Ornate green and black dust jackets of early 20th century fantasy fill Keaveny’s bookshelf, which stands diagonally across the small room. According to Keaveny, a young man with unruly curly hair, Converse sneakers and large horn-rimmed glasses, lovers of rare and first-edition books tend to have highly specialized interests.

“I’m into the history of speculative fiction,” he says, referring to the array of Jules Verne novels displayed in his bookcase. “It’s prophetic. It’s just fascinating. People save these things for a reason.”

The JFK Street Guild

Atherton, Keaveny and the cast of characters at Atherton’s new bookstore join a community of antiquarian book lovers in the building.

As Keaveny works to organize his shelves, John E. Link stops by briefly from his own antiquarian and out-of-print bookstore, Karakoram Books, located just one floor upstairs.

The men joke with the casual nature of old friends.

Link’s store specializes in travel, exploration and discovery books, he says. Among his best finds are an atlas of maps of Asia from 1658 and a history of Wales from 1584 that claims the Welsh discovered America before Christopher Columbus (a book that would sell for about $2,500, he says).

Just down the hall from Karakoram Books, another small store advertises a book-binding service. Ahab Rare Books also advertises scarce, rare and first-edition books.

Although it is not the most lucrative field, Link says, it’s a rewarding choice of career. He has been in the antiquarian book business for four years and bought the store last July.

“You just get to meet the darndest people,” Link says.

He mentions one regular customer who grooms poodles for a living and spends all his extra money on books with engravings.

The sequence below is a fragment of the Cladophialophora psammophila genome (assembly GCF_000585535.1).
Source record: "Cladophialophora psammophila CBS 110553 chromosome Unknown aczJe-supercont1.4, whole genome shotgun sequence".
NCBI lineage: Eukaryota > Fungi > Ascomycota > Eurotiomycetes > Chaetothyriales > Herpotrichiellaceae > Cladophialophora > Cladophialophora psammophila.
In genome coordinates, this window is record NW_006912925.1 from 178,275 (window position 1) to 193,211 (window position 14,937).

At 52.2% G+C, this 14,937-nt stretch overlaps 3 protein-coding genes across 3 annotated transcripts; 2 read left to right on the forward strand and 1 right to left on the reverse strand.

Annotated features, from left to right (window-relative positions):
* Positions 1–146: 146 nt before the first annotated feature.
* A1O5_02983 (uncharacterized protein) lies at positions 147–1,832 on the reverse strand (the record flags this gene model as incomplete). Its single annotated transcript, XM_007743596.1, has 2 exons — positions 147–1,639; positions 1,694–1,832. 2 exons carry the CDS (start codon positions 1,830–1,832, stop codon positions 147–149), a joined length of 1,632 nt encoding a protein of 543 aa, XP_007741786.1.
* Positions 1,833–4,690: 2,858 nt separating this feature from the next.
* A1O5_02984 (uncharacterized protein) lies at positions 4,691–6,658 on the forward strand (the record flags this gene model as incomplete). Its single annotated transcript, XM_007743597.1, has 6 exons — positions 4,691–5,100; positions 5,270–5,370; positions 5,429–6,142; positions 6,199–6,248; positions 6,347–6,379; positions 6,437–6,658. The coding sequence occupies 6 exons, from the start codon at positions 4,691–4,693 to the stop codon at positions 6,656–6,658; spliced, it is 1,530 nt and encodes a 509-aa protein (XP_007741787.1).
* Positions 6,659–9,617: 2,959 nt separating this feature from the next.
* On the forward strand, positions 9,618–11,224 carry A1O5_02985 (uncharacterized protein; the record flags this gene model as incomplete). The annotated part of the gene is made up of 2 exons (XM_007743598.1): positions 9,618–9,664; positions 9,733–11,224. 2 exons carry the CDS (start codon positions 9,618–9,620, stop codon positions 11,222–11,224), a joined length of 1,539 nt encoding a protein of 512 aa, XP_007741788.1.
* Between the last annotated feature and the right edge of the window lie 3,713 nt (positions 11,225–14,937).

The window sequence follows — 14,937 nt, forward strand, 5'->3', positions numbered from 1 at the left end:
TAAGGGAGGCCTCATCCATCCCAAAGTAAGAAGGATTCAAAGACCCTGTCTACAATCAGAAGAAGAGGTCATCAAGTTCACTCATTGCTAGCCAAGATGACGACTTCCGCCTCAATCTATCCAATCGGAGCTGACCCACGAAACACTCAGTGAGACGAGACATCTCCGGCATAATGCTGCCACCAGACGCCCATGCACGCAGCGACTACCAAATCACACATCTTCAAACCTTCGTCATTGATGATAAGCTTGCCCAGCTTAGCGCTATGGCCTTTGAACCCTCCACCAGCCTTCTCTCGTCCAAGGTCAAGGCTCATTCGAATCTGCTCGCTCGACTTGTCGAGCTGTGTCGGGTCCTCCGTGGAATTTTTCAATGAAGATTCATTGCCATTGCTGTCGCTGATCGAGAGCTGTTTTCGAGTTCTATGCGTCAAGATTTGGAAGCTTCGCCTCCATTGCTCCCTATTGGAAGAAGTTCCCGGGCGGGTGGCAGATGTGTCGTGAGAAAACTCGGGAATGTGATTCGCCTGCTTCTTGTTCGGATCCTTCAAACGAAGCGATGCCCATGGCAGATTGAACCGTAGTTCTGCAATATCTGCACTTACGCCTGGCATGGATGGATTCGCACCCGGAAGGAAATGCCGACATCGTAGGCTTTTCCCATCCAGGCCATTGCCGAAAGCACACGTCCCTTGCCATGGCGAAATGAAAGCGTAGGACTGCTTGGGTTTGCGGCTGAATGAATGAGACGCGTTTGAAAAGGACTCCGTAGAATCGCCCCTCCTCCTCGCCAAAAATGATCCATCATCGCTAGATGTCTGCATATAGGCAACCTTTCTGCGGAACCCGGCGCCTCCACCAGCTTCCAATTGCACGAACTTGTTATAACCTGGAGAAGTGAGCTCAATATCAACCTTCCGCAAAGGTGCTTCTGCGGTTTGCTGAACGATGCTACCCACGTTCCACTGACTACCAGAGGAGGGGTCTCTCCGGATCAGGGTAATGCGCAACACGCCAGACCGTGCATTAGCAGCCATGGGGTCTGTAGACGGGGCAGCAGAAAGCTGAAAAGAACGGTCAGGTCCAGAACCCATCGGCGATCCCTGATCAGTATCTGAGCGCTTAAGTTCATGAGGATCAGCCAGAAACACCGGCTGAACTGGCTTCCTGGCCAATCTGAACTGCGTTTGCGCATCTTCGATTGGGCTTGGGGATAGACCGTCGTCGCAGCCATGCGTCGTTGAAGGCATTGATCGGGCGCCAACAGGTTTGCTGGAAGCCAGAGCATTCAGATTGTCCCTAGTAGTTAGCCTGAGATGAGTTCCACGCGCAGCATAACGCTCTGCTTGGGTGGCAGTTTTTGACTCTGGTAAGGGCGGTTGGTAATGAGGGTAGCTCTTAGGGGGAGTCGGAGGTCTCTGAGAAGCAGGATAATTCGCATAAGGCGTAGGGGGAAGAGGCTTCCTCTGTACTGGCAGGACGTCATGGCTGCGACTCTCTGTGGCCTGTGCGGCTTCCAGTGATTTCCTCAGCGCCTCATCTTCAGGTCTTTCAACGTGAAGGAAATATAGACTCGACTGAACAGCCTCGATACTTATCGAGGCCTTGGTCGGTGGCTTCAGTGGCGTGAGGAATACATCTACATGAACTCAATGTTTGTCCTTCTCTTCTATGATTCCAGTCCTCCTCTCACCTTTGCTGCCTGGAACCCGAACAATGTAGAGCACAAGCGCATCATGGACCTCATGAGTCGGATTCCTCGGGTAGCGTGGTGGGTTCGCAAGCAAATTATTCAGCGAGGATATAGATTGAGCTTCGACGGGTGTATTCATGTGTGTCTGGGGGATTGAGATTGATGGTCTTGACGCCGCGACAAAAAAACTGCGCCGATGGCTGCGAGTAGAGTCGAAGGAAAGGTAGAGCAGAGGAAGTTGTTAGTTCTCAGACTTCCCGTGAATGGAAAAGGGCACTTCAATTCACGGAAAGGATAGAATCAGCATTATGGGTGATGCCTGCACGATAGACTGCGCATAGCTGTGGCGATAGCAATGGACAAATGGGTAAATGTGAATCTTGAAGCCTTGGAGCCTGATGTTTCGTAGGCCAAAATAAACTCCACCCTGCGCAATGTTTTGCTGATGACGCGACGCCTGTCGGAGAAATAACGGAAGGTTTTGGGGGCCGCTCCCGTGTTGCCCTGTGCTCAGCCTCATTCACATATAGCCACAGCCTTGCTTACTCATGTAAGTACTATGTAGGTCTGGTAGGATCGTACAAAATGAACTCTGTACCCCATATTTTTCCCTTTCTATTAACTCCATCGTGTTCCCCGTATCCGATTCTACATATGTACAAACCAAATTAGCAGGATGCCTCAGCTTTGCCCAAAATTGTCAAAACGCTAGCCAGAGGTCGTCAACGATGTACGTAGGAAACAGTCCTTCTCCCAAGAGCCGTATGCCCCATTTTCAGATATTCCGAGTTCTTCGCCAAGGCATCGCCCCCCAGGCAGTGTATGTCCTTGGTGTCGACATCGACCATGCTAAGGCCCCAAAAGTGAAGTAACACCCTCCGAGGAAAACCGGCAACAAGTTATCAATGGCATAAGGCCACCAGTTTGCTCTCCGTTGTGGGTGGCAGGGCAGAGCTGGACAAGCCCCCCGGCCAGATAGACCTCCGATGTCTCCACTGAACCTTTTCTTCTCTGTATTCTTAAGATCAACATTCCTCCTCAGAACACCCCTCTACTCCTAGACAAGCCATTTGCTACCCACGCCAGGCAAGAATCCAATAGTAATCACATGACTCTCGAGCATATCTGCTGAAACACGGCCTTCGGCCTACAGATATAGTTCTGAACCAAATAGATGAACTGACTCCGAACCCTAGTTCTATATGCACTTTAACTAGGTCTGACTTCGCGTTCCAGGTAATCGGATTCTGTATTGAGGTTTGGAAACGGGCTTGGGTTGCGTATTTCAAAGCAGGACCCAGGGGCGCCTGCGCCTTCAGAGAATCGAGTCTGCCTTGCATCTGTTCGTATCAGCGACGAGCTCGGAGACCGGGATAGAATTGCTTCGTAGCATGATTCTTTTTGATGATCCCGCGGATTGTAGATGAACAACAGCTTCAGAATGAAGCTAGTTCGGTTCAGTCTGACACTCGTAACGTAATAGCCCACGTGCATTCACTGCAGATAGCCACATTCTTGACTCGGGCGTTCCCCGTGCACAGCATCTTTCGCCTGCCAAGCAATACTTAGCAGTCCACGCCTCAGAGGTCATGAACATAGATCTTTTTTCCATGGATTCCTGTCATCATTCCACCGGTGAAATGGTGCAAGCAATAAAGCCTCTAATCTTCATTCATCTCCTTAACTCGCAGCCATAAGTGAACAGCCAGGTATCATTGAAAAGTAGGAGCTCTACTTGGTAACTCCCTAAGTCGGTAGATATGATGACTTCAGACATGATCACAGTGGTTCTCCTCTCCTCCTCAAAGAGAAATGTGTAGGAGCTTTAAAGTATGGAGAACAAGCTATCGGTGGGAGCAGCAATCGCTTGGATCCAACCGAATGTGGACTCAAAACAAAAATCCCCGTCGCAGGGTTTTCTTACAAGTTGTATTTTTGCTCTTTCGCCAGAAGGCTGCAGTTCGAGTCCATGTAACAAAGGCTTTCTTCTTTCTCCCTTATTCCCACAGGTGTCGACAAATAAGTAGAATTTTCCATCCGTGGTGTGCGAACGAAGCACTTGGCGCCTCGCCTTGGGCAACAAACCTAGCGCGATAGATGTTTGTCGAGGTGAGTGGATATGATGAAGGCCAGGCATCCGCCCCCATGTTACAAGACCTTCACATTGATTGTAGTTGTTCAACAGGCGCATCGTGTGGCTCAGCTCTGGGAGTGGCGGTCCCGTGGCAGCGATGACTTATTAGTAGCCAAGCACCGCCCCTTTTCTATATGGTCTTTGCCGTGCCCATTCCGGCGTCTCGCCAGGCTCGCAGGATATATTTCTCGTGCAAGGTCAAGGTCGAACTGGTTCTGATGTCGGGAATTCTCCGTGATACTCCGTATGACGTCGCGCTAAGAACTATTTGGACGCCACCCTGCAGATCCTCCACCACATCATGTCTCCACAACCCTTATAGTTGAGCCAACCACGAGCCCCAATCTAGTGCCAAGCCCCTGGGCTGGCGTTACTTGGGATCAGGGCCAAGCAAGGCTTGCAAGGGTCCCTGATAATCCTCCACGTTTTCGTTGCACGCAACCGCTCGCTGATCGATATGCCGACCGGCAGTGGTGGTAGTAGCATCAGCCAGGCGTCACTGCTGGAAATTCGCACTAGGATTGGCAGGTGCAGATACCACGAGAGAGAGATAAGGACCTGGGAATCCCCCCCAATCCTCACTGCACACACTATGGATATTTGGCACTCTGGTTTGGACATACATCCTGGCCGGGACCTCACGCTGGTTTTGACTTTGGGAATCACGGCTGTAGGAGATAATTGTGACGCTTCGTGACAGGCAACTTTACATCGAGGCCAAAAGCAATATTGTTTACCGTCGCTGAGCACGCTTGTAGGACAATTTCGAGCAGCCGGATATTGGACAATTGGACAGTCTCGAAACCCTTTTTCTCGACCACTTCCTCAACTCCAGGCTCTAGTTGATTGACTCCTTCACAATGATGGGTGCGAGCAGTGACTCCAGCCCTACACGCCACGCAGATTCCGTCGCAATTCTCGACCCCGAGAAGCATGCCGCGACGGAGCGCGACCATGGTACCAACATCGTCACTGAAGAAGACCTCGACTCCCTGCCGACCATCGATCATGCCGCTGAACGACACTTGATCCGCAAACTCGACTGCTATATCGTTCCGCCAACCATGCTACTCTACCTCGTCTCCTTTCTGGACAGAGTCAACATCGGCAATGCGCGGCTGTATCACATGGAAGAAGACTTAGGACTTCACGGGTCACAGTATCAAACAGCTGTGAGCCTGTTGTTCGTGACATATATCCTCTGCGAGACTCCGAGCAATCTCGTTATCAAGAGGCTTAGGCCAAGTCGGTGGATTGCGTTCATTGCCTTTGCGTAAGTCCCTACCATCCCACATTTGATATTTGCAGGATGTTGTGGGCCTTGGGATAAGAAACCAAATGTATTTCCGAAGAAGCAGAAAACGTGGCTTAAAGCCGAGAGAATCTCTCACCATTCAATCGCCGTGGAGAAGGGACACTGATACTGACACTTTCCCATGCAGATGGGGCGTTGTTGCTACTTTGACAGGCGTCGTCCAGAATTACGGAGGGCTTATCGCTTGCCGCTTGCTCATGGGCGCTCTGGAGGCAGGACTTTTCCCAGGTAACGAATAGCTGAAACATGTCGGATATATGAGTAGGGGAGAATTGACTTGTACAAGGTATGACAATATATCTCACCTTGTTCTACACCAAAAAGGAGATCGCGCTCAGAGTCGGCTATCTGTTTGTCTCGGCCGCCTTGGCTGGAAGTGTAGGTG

“This is a business that has a lot of characters in it,” Link says. “You get your share of oddballs and curmudgeons, but we mostly get along.”

And bookbinding as a career has a long and interesting history, Keaveny says. He describes the bookselling and bookbinding trade as a “guild,” where “young pups” apprentice with more established bookbinders.

“If it wasn’t for publishers, printers and booksellers, we’d have no real sources for historical research,” Keaveny says. “It’s really a rescue mission.”

In order to make a living out of selling out-of-print and first-edition books, Link and many of his colleagues maintain websites in addition to their stores.

But the rising popularity of Internet sites have jeopardized the business, Atherton says.

“In the book trade, a lot of smaller bookstores have closed,” he says. “But in the last five years, the Internet business has started to die, too.”

Although lovers of old books can shop on the Internet, there is a “fondle factor” that drives them to the bookstores, Link says.

Despite the steadily increasing Square rents that have forced many independent bookstores to fold, the booksellers say quirky new stores still have a place in the Square.

“The Square presence is still very nice,” Keaveny says. “It attracts people. It’s important for us to be here.”

—Staff writer Daniela J. Lamas can be reached at lamas@fas.harvard.edu.